I had the good fortune to visit a friend on a CGN a long time ago. His ship ran Overall Combat System Operability Test every week with all stations manned and the CO in the chair. In port or at sea they ran that NTDS program and everybody shared. That said, on my DD we could not even load the complete OCSOT into our NTDS due to physical limitations of the hardware. Nobody at all ran OCSOT.

      My COs, all of them, let those they trusted, conn the ship or run the watch as OOD. None of my ships had a senior officer elsewhere keeping an eye on us so that let me as an Ensign with less than a year in the navy serve as OOD with batteries release authority on a ship in the Persian Gulf at the height of the Tanker War run wild with 50% of the ship's weapons manned and ready at Condition III. I agree that probably never happens anymore but most of our ships these days have weapons that can reach out a lot farther than 3"50 can.

      To be honest I worked with an awful lot of JOs that I knew didn't appreciate that making OOD meant holding responsibility for the lives of all onboard. They never got tapped to be OOD since they didn't have the right stuff. (please airdales hold your laughter, I realize just how that sounds but your community has elimination check rides and SWOs have them too.)
      I cannot think of any wargames that allow any departure from the script so that's a valid point but there is nothing to be done about that anymore except...
      When steaming in company, exercise with the ships you're with. It cannot be shipdriving alongside all the time since CO's need their rest and putting together the S&A type watchbill and manning up for alongside is a pain in the butt. end part i

      Delete
  3. The problem the navy is experiencing now is one that the Army started withering under in Vietnam when the battalion commanders no longer had to trust their company commanders or platoon leaders or squad leaders to fight the enemy without guidance since he could now hop in his helicopter and control the fight directly from above. It cut out whole layers of command. We know how that worked but now look at the Army and Marines fighting ashore with Blue Force Trackers, FBCB2, EPLRS and God knows what now. All under the gimlet gaze of the Division Commander/BCT and Ops officers. If there wasn't a need to hold somebody accountable when screwups happen everybody below the rank of Colonel and senior to 1st Lt could fight the war from their hooch.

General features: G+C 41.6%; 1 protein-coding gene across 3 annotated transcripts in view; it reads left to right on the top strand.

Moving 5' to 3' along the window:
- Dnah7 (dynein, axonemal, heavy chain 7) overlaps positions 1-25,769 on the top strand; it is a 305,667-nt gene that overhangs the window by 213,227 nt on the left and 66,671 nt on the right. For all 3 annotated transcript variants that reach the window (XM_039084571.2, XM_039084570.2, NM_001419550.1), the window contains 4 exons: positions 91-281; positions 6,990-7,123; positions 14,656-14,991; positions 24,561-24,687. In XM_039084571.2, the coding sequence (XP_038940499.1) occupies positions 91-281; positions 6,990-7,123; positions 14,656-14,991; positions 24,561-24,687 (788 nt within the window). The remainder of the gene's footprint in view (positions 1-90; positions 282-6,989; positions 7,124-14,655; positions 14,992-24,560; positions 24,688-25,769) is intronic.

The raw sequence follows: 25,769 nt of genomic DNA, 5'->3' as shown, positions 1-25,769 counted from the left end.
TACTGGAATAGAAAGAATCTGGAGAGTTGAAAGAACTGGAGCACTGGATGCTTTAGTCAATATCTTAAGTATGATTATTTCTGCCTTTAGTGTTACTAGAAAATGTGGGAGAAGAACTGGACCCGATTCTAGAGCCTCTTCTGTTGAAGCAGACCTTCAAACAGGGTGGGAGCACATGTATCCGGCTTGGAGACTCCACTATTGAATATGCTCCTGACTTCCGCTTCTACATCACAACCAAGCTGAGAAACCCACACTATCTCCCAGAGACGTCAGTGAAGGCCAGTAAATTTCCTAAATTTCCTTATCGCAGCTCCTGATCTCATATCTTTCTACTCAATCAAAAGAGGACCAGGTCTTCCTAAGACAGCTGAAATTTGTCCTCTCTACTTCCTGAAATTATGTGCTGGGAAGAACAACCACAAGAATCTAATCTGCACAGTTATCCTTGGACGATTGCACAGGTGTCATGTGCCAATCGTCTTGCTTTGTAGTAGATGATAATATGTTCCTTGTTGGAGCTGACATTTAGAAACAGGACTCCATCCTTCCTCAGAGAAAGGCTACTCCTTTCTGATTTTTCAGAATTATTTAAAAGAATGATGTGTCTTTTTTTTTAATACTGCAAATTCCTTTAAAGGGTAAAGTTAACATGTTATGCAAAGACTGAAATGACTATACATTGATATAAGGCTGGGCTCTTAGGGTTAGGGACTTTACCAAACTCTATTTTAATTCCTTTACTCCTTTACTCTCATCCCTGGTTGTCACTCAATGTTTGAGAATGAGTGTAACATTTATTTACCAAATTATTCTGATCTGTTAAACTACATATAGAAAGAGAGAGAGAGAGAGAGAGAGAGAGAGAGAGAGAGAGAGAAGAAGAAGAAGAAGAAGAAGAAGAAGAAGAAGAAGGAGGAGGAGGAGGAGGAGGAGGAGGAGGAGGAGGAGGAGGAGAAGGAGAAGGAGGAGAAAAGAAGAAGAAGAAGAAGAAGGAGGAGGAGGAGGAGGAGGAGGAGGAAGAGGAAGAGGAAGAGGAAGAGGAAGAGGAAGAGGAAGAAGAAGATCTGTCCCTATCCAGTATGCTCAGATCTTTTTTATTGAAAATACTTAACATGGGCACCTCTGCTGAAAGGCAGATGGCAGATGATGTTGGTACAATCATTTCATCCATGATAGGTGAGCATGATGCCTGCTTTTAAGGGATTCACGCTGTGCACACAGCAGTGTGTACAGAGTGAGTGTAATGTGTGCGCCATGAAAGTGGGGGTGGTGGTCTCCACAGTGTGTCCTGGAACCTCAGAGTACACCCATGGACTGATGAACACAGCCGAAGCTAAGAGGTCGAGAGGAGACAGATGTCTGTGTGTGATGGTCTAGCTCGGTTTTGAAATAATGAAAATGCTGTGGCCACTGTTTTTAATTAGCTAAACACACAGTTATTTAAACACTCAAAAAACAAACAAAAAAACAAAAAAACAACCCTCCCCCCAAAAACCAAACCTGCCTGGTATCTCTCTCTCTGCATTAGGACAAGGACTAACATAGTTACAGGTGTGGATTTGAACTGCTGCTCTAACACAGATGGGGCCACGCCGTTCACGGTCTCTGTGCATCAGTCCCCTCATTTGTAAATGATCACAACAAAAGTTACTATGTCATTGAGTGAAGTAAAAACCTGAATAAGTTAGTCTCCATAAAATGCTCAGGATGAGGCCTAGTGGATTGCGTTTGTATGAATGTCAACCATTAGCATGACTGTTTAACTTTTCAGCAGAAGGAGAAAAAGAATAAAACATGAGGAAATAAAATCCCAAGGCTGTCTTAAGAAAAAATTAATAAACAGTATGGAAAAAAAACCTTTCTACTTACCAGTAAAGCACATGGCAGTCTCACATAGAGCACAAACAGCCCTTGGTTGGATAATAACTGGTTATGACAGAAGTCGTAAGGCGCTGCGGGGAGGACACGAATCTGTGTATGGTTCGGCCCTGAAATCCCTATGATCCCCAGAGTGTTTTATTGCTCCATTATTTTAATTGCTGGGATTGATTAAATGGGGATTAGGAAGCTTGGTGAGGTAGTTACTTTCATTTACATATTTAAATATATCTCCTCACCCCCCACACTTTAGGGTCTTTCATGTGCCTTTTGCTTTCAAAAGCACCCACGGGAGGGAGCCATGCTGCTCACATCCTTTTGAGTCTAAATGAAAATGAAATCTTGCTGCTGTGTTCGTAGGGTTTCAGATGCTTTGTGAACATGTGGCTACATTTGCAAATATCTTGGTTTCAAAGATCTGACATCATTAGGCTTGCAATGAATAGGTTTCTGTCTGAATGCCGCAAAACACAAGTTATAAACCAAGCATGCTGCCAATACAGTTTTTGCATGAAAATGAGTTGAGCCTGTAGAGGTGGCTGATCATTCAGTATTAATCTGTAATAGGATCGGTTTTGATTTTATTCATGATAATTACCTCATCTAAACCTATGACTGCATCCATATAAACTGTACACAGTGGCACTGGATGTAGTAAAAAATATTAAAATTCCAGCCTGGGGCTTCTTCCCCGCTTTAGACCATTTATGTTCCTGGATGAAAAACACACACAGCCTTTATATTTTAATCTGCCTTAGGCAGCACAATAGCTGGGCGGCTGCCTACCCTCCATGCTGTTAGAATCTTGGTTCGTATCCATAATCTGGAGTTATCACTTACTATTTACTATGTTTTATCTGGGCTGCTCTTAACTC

I'm so ancient my first ship had JOTS I that didn't work and no LINK at all. The second ship had very limited capability there and ships 3, 4 and 5 had no LINK at all. We operated purely on our own without the sticky thumb of the DESRON or GROUP blowing us from side to side. What warship does that today? None. What warship did that in the last 20 years? None.
    If you want more realism in the exercises these people need to get themselves to the IPC, MPC and FPC for each of the wargames where the 04 and 05 most certainly want some spear carriers to draft the SOE and coordinate it with the local staff, the natives, and the other folks coming to play. Most of the time the SOE from the previous year is simply dusted off and reissued without change because nobody wants to fool around with it. I did a lot work on making bilateral exercises more real in the Middle East and the Western Pacific. It takes completed staff work and endless pushing but pushing with a finished product that simply needs a quick read and approval by the flag in the process chain. Admittedly, I didn't start to do that until I was a very jr. LCDR since I spent the time up until staff playing in the ships and mobile units.

    I think one of the reasons so many senior staffs flipped out when the deployed units started using social media was the loss of control of the message. That's why they squelched it so hard. Idiotic old postulates were going viral and serious people were asking questions. What do you imagine will happen if there is a place that nurtures more revolutionary upstartism even on sipr or jwics?

    I certainly hope that I didn't discourage you. We won't know what will work until we try it a couple of dozen times in a couple of dozen different venues under the different types of leaders out there. People like Mahan didn't spring fully formed from Athena's brow! They matured over time and when they reached the bully pulpit they used it to hammer home important ideas and themes. It's just very sad that the men of my generation reached the bully pulpit and hammered on it for rotten little ships that have zero combat capability. Hell, anybody could have told them that.

    ReplyDelete